*607{10} Defendant emphasizes that because Slattery did not have a key to the apartment this indicated that she did not possess the necessary authority to authorize the entry and search of the apartment. The principal inquiry, however, is whether Slattery had access to the premises for most purposes, not whether at the time in question she had a key. See Diaz, 1996-NMCA-104, ¶ 10, 122 N.M. 384, 925 P.2d 4. There is no evidence that Defendant ever denied Slattery access to the apartment. In fact, Defendant testified that Slattery had access to every room throughout the time that she lived with him in the apartment. Even though Defendant testified that he asked Slattery to move out of the apartment, he did nothing to ensure that she do so, and, in fact, the trial court determined that, from October 26,1990, “Defendant restrained and confined [Slattery] inside the apartment and refused to let her leave[.]”

{11} Defendant appears to argue that the State failed to preserve its contention that Slattery left the apartment out of fear, and that fear motivated her decision never to return. On the contrary, after the trial court issued its ruling, the State specifically pointed out that Slattery’s reason for leaving the apartment was because she was afraid and she intended to report the incident to the police. In addition, at the hearing on the motion for reconsideration, the State again pointed out that Slattery testified that she left out of fear. The trial court found that Slattery’s flight from the apartment and her intent not to return were directly caused by Defendant’s violent misconduct. The trial court determined that “Defendant’s violent misconduct upon [Slattery] ... caused her desire and intent to escape from Defendant and the Apartment[.]” Thus, it is clear that this issue was sufficiently preserved for our review. See State v. Lopez, 105 N.M. 538, 546, 734 P.2d 778, 786 (Ct.App.1986).

{12} Despite the trial court’s finding that Slattery had common authority before she left the apartment, the trial court suppressed the evidence obtained as a result of the search. The trial court reasoned that, because Slattery left the apartment with no intent to return, the common authority that she had possessed up to that time was destroyed. We disagree.

{13} In analyzing this issue we look (1) to whether Slattery had such an interest in the premises that it is reasonable to recognize that she possessed the authority to permit inspection of the premises in her own right; and (2) to whether Defendant had a reasonable expectation of exclusive authority in the premises. See State v. Madrid, 91 N.M. 375, 378, 574 P.2d 594, 597 (Ct.App.1978); see also United States v. Matlock, 415 U.S. 164, 171 n. 7, 94 S.Ct. 988, 39 L.Ed.2d 242 (1974) (common authority over premises rests on mutual use of property by persons who generally have joint access or control for most purposes); cf. State v. Larson, 94 N.M. 795, 797, 617 P.2d 1310, 1312 (1980) (if person consenting has common authority over premises, consent to search is valid). In this case, even if Slattery did intend never to return to the apartment after she left and went to the hospital, she still retained a sufficient interest in the property to validate the consent given by her for the police to enter and search the premises. As discussed above, up to the time that she fled, Slattery possessed the requisite relationship to the apartment to allow her to consent to its search in her own right. Slattery escaped from the apartment after being held there by Defendant. It would indeed be incongruous to determine that Slattery was divested of any authority she possessed over the premises by reason of Defendant’s alleged unlawful conduct which induced her to leave the apartment. Furthermore, Defendant could have no reasonable expectation that Slattery would not return accompanied by police or to retrieve her belongings. See McAlpine, 919 F.2d at 1465 n. 4 (“We do not believe society is prepared to recognize as reasonable the expectation that the victim of one’s assault will not seek aid from the police.”); see also 3 Wayne R. LaFave, Search and Seizure, § 8.3(b), at 723 (3d ed. 1996) (Defendant’s “expectation of privacy is ... diminished as a consequence of the antagonism between him and a co-oceupant. This is particularly true when the joint occupant of the premises is prompted to cooperate with the police because the defendant has committed a crime upon that [co-occupant].”). (Footnote omitted.)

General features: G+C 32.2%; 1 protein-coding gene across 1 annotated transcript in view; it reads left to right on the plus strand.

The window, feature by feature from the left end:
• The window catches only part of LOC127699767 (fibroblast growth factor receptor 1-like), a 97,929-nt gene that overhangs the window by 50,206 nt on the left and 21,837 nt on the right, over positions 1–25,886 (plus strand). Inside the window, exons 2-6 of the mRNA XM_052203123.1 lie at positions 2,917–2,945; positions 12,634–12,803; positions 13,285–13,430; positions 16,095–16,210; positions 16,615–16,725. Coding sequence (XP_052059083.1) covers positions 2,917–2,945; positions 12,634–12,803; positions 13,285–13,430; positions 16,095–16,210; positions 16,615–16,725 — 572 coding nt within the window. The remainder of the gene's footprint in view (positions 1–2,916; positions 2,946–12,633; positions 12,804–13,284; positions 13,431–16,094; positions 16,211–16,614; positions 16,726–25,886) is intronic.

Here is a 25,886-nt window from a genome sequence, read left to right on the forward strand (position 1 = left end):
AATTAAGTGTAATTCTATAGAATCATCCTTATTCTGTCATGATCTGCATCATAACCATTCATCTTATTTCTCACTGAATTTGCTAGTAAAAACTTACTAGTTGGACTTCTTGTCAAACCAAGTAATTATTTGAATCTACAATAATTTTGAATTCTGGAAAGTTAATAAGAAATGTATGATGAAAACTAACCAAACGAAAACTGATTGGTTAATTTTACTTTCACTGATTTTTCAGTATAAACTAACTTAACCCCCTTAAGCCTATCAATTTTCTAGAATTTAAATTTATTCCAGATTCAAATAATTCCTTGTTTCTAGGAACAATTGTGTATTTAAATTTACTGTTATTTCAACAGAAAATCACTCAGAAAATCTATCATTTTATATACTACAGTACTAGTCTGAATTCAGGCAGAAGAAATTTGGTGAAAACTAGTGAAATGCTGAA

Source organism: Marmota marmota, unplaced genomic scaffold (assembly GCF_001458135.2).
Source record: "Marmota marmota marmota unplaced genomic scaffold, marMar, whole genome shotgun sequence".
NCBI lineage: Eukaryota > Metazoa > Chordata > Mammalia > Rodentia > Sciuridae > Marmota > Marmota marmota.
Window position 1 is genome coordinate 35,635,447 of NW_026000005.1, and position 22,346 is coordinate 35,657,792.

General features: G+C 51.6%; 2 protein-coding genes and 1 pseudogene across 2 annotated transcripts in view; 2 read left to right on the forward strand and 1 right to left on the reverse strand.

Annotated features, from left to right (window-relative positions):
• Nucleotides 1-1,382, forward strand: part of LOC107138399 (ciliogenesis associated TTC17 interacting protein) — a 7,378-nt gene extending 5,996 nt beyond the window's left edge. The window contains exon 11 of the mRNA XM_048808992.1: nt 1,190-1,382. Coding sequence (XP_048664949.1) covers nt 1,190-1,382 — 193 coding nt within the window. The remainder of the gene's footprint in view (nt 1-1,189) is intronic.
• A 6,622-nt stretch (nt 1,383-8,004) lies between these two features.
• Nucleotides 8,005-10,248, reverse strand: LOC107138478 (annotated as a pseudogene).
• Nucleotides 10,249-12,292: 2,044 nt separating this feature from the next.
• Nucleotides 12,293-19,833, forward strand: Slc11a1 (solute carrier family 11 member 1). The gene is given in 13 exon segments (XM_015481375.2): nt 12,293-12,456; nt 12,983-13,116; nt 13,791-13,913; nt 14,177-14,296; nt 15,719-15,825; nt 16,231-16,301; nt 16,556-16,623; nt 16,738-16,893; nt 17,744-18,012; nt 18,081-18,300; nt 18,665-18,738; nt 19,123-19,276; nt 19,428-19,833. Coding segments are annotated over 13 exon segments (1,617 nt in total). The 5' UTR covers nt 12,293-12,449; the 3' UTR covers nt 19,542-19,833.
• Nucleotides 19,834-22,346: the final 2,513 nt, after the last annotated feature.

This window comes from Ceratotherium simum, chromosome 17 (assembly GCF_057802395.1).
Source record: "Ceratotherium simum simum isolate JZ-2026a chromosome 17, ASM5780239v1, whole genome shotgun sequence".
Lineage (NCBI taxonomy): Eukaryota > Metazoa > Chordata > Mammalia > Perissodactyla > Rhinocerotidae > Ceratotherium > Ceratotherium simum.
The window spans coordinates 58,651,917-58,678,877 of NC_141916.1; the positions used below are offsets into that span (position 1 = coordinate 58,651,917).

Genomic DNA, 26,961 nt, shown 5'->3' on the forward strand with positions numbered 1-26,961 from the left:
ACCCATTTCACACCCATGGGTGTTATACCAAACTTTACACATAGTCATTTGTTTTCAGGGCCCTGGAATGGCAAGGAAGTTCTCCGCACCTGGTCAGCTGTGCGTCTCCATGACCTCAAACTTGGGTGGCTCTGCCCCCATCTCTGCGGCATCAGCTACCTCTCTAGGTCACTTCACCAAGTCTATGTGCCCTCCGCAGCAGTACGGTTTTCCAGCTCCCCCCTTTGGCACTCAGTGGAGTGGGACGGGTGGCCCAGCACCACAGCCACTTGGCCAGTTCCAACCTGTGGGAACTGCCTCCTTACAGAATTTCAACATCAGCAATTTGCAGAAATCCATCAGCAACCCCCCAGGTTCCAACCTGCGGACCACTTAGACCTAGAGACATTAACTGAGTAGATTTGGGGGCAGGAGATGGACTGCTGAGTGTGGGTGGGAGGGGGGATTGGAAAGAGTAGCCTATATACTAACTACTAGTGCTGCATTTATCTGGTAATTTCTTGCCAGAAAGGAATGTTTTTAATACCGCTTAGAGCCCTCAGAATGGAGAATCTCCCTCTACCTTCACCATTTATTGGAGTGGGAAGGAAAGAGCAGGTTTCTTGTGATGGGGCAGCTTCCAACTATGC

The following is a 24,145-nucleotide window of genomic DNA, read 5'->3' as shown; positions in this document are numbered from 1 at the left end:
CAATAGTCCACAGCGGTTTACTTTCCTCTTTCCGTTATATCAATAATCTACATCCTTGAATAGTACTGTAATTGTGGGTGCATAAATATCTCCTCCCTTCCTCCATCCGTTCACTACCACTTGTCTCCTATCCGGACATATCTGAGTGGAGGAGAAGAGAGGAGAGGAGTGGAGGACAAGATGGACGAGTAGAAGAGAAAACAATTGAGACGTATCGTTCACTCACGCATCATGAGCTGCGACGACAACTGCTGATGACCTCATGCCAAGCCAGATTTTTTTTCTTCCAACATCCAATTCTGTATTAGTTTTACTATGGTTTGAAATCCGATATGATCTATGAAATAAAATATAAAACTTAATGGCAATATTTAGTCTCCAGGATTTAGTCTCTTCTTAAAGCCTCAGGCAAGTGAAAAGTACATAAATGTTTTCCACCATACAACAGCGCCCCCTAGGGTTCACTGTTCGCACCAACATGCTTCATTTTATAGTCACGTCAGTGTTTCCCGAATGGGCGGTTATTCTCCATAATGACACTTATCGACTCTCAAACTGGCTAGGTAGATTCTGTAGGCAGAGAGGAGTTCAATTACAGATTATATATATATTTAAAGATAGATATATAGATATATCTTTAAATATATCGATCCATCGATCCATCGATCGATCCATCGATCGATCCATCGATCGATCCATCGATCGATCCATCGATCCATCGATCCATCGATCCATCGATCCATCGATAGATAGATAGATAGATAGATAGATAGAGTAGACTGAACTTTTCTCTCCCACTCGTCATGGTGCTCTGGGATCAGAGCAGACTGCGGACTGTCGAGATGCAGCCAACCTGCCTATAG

*608{14} In sum, we hold that Slattery’s authority to consent to a search did not vanish once she was able to flee from the apartment and to terminate her relationship with Defendant. Although her authority to consent to a search may well dissipate due to the passage of time, her return to the apartment within twenty-four hours of her departure was not of such duration as to preclude the giving of a valid consent. Cf. United States v. Long, 524 F.2d 660, 661 (9th Cir.1975) (wife who moved out of home because she feared for her safety, and who no longer possessed key to home, could still validly consent to search); Madrid, 91 N.M. at 377-78, 574 P.2d at 596-97 (wife who had not lived in home for five months could still consent to search of premises).


{15} The trial court’s order of suppression is reversed and the cause is remanded for further proceedings on the merits.


PICKARD and BOSSON, JJ., concur.